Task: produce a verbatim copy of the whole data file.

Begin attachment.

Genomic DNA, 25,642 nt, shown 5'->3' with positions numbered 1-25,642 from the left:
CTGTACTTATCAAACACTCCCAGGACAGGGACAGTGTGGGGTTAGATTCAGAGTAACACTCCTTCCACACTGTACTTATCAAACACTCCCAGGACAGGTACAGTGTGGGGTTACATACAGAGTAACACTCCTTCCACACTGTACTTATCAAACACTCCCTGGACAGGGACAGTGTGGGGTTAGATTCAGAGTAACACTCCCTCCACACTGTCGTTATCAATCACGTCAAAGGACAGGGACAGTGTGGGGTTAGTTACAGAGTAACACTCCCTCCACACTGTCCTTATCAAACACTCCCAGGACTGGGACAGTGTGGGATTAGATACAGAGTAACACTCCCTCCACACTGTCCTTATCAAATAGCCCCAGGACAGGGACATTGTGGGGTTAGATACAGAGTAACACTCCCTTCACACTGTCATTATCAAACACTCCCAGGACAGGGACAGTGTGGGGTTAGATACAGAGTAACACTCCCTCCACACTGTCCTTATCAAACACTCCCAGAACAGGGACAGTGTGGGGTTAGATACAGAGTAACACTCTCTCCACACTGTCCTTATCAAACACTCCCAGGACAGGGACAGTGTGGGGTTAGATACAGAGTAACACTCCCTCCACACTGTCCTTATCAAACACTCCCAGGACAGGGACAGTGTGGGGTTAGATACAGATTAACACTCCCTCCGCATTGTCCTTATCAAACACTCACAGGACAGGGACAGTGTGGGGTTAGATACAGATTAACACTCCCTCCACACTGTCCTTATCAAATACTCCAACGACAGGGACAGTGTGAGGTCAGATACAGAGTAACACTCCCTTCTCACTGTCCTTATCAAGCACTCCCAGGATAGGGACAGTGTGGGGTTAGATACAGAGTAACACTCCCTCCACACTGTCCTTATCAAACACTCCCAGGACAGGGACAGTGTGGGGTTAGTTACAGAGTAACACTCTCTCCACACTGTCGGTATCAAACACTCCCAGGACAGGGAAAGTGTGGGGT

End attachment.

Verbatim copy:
Genomic DNA, 25,642 nt, shown 5'->3' with positions numbered 1-25,642 from the left:
CTGTACTTATCAAACACTCCCAGGACAGGGACAGTGTGGGGTTAGATTCAGAGTAACACTCCTTCCACACTGTACTTATCAAACACTCCCAGGACAGGTACAGTGTGGGGTTACATACAGAGTAACACTCCTTCCACACTGTACTTATCAAACACTCCCTGGACAGGGACAGTGTGGGGTTAGATTCAGAGTAACACTCCCTCCACACTGTCGTTATCAATCACGTCAAAGGACAGGGACAGTGTGGGGTTAGTTACAGAGTAACACTCCCTCCACACTGTCCTTATCAAACACTCCCAGGACTGGGACAGTGTGGGATTAGATACAGAGTAACACTCCCTCCACACTGTCCTTATCAAATAGCCCCAGGACAGGGACATTGTGGGGTTAGATACAGAGTAACACTCCCTTCACACTGTCATTATCAAACACTCCCAGGACAGGGACAGTGTGGGGTTAGATACAGAGTAACACTCCCTCCACACTGTCCTTATCAAACACTCCCAGAACAGGGACAGTGTGGGGTTAGATACAGAGTAACACTCTCTCCACACTGTCCTTATCAAACACTCCCAGGACAGGGACAGTGTGGGGTTAGATACAGAGTAACACTCCCTCCACACTGTCCTTATCAAACACTCCCAGGACAGGGACAGTGTGGGGTTAGATACAGATTAACACTCCCTCCGCATTGTCCTTATCAAACACTCACAGGACAGGGACAGTGTGGGGTTAGATACAGATTAACACTCCCTCCACACTGTCCTTATCAAATACTCCAACGACAGGGACAGTGTGAGGTCAGATACAGAGTAACACTCCCTTCTCACTGTCCTTATCAAGCACTCCCAGGATAGGGACAGTGTGGGGTTAGATACAGAGTAACACTCCCTCCACACTGTCCTTATCAAACACTCCCAGGACAGGGACAGTGTGGGGTTAGTTACAGAGTAACACTCTCTCCACACTGTCGGTATCAAACACTCCCAGGACAGGGAAAGTGTGGGGT